The History of Dorset's County Town
The Dorchester Gallery tells the 6,000-year story of Dorchester from prehistoric times to the present day. It begins with Iron Age settlements then moves on to the foundation of the Roman town of Dorchester or Durnovaria after the Roman invasion of AD 43. The Romans built bath houses, aqueducts and town houses, and brought a completely different way of life to Durnovaria. In the Dorchester Gallery you can see fragments of Roman frescoes, roof tiles and pottery.
Later came Anglo-Saxon settlement, the Norman Conquest and the medieval period - the Gallery has a rich display of medieval pottery. From there, we move into the 1600s and the period of Civil War in England - a bloody battle that saw the execution of King Charles I in 1649. His son, Charles II, reigned until his death in 1685, when his illegitimate son, the Duke of Monmouth, landed at Lyme Regis and declared himself King. Monmouth's rebellion was defeated and his supporters were tried in Dorchester by the King's Chief Justice, Judge Jeffreys. Seventy-four were put to death in what has become known as the Bloody Assizes.
In the 1800s Dorchester became a lively market town and a centre for the development of specialist trades. Towards the end of the 19th century many permanent shops were established in the town together with a number of large workshops and factories.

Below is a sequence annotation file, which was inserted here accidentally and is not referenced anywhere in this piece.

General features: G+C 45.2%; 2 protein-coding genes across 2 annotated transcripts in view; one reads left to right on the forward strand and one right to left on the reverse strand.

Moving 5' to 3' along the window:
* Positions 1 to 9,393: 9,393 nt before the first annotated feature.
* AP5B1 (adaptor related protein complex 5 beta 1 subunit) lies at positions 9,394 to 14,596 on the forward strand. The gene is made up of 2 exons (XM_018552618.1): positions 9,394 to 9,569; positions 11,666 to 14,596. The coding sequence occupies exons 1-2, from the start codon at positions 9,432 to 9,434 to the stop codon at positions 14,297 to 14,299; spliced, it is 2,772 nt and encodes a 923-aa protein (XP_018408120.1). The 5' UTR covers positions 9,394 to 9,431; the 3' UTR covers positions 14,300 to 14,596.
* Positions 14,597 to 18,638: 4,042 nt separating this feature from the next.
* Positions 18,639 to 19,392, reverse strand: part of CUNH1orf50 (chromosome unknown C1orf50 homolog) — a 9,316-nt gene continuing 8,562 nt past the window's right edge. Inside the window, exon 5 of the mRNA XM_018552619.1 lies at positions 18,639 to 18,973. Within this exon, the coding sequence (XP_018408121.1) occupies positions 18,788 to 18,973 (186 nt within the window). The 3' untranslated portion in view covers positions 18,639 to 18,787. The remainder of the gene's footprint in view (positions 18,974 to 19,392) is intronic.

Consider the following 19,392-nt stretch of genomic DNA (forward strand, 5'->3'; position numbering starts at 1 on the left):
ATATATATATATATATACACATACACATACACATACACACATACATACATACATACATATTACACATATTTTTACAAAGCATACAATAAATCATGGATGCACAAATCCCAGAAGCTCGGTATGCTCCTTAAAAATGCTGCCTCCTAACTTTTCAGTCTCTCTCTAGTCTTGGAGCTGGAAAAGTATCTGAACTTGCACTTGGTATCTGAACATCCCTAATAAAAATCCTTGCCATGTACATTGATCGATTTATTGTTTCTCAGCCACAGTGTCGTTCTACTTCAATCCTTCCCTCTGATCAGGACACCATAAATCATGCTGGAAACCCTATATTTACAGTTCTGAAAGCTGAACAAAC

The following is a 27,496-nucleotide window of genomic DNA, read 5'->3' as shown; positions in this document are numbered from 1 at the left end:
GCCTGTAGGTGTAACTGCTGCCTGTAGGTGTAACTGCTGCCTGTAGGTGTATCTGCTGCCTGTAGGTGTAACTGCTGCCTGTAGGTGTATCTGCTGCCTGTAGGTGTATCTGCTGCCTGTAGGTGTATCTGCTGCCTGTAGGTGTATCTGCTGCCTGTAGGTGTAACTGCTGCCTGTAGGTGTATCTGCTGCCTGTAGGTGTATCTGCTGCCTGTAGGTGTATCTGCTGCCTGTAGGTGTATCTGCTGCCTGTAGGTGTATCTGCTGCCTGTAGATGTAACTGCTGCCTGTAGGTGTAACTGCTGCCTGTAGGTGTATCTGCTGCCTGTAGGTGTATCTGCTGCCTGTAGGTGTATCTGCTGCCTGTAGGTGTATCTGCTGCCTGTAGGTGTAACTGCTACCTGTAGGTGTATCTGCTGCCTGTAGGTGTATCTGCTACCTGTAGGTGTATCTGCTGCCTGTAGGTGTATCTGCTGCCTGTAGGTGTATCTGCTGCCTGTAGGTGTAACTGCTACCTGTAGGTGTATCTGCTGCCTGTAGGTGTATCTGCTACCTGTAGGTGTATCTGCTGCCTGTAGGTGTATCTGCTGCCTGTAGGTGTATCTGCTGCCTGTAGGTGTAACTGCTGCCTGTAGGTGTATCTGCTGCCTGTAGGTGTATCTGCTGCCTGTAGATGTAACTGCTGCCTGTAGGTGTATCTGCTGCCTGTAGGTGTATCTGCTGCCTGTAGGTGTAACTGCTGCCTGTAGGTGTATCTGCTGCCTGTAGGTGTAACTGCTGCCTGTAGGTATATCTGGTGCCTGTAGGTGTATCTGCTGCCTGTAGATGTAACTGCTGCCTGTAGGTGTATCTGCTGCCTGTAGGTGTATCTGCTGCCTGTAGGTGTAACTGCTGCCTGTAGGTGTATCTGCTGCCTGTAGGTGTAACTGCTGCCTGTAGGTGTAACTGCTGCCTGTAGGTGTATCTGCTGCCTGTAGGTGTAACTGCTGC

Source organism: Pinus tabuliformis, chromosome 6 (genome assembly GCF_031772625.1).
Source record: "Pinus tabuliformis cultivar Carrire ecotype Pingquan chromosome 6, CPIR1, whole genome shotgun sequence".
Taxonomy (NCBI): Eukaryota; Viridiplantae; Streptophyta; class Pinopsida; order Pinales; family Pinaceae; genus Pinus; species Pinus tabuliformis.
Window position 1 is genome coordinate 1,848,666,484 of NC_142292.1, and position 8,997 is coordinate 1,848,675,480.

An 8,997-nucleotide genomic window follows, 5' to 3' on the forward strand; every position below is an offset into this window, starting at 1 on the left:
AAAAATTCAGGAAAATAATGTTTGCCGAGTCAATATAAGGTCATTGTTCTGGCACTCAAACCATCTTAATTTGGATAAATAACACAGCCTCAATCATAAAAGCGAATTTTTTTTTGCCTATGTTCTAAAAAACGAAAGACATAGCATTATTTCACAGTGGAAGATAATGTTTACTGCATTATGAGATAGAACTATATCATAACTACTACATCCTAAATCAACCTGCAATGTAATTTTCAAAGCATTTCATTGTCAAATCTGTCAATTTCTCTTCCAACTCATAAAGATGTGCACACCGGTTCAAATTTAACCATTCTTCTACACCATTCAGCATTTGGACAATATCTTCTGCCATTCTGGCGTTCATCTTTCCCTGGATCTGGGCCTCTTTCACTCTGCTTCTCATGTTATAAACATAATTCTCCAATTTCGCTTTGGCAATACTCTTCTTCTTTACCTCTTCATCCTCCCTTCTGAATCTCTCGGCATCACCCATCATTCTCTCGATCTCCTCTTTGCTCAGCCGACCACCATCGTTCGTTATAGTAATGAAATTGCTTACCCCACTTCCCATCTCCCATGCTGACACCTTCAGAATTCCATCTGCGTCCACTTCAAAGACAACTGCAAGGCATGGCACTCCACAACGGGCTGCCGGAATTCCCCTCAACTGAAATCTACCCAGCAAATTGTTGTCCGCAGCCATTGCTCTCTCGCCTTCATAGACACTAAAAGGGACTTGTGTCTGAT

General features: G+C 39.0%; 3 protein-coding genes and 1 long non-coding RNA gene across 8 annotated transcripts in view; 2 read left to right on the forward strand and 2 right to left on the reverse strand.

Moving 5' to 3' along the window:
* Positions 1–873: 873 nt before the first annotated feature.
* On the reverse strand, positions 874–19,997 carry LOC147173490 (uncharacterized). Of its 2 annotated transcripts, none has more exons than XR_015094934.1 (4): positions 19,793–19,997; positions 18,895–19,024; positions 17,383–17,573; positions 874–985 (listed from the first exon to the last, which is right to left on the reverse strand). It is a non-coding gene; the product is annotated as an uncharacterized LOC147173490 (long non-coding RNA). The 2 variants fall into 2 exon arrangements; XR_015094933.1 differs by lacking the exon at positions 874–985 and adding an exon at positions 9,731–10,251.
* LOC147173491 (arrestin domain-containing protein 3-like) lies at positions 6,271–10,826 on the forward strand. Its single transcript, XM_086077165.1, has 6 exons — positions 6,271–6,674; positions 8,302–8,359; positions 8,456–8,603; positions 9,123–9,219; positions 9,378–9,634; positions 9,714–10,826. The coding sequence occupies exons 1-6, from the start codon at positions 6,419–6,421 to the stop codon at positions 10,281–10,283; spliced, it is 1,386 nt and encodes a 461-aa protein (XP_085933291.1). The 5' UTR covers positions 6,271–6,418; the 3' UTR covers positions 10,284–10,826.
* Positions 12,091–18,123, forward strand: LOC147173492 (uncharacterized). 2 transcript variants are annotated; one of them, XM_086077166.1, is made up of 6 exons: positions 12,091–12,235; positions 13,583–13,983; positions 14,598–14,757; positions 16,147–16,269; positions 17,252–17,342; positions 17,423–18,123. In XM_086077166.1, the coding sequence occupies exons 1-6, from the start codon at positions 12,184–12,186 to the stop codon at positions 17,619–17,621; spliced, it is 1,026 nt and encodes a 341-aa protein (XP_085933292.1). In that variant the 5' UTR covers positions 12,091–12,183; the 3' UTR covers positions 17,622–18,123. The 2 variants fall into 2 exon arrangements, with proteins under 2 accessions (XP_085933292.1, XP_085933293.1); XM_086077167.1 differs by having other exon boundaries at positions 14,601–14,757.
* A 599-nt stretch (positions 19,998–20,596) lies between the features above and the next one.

After 1900 an increasing number of tourists were drawn to Dorset to explore the places that inspired Thomas Hardy’s Wessex novels including Dorchester itself: Hardy’s Casterbridge.
This model of the traditional brewing process was made by apprentice coppersmiths at the Eldridge Pope brewery and is so accurate it can be used to brew a thimbleful of beer.
In 1880 Eldridge Pope built its impressive new brewery on land near Dorchester South station and instantly became the largest employer in the town. The company cleverly used the long history of brewing in Dorchester to promote itself and its products. In the 1920s the image of a smiling huntsman was adopted to promote beer sales and which gave its name to a new brand image, Huntsman Ales. This helped link Eldridge Pope’s beers to the Dorset countryside and the English way of life.
Brewery technology looked very much like this model until the 1950s when copper stills were replaced by stainless steel. You can follow the whole brewing process using this model which shows the making of India Pale Ale – one of Dorchester’s most important exports.